Returning Home and Making a Living: Employment Strategies of Return Migrants to Rural U.S. Communities


  • Christiane von Reichert Department of Geography, The University of Montana
  • John B Cromartie Economic Research Service, USDA
  • Ryan O Arthun Department of Geography, The University of Montana


return migration, employment


This research focuses on return migration to rural areas in the United States and documents strategies that return migrants use for securing employment. Rural labor markets, due to their small size, limited diversity, and lower wage scale, can be challenging for people looking to make a living. To understand how these labor market constraints affect rural return migration, we draw on over 300 semi-structured interviews with stayers, outmigrants and return migrants. Conversations, conducted at 10- to 30-year high school reunions in geographically isolated rural U.S. communities, affirm the well-known challenges and significant barriers to employment in small towns. However, additional interviews with community and business leaders also document employers' difficulties in filling skilled work positions. Return migrants take on jobs both in the public and private sector, but quite a few carve niches through self-employment, mostly in service sectors. We also encountered a small number of return migrants who started internet-based businesses or otherwise worked remotely. A reoccurring theme highlights how return migrants accept career sacrifices in order to raise their children in a familiar, small-town environment. We conclude that return migrants can be a boost to the economic and social vitality of rural communities and that communities should make efforts to both attract and retain them. Keywords: return migration, rural communities, rural labor markets, employment, geographic isolation, United States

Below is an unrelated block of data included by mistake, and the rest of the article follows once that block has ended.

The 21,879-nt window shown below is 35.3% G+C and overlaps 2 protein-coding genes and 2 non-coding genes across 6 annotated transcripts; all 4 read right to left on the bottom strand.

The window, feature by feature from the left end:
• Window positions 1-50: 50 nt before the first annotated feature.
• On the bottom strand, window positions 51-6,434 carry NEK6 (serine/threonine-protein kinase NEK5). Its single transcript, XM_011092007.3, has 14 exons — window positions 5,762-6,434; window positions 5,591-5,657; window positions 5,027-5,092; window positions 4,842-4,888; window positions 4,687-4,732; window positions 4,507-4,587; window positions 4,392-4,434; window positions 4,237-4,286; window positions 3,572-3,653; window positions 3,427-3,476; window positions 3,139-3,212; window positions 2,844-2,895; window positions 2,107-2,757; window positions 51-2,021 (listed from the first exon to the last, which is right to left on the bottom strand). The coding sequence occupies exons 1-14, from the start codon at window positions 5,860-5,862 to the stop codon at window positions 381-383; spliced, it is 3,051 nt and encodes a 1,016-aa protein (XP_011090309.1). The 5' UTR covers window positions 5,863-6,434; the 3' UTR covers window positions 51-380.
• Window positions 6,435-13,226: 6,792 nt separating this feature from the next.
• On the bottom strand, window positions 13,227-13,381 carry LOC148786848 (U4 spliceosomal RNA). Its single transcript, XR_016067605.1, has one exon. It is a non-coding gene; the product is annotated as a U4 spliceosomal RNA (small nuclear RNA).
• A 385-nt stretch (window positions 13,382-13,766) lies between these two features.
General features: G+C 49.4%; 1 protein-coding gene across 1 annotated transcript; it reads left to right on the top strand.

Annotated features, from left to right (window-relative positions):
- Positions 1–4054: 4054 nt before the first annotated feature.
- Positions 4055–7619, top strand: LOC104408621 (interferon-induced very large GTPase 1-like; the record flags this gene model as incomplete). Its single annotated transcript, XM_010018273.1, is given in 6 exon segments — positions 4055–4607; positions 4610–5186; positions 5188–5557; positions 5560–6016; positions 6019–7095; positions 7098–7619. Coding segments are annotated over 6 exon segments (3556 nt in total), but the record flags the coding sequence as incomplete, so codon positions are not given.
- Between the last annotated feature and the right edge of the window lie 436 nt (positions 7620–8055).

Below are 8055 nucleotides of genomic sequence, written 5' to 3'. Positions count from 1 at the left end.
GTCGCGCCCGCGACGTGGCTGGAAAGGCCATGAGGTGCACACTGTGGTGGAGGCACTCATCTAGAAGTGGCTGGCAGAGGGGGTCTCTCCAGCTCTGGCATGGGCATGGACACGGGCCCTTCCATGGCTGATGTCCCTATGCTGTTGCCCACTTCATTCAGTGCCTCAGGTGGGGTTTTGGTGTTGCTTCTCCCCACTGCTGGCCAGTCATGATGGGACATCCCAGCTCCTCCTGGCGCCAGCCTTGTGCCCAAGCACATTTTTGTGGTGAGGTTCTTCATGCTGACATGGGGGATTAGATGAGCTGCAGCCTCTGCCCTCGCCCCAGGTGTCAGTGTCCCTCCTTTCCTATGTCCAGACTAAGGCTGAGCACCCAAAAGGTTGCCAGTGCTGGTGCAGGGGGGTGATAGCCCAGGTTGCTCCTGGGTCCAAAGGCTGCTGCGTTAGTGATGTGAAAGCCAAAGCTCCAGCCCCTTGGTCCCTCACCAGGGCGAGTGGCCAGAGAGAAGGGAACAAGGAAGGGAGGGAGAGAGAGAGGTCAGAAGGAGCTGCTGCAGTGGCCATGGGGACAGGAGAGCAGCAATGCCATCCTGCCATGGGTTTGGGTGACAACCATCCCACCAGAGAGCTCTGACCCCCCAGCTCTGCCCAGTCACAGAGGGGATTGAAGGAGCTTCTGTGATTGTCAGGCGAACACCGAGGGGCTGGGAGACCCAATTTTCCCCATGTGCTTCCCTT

Author Biographies

Christiane von Reichert, Department of Geography, The University of Montana

Professor of Geography at the University of Montana, Missoula. Research focus on migration and rural communities.

John B Cromartie, Economic Research Service, USDA

Geographer at the Economic Research Service. Research focus rural migration, population distribution, and the effects of demographic change on rural well-being.

Ryan O Arthun, Department of Geography, The University of Montana

Graduate student in Geography. Interest in issues related to rural community development and rural vitality.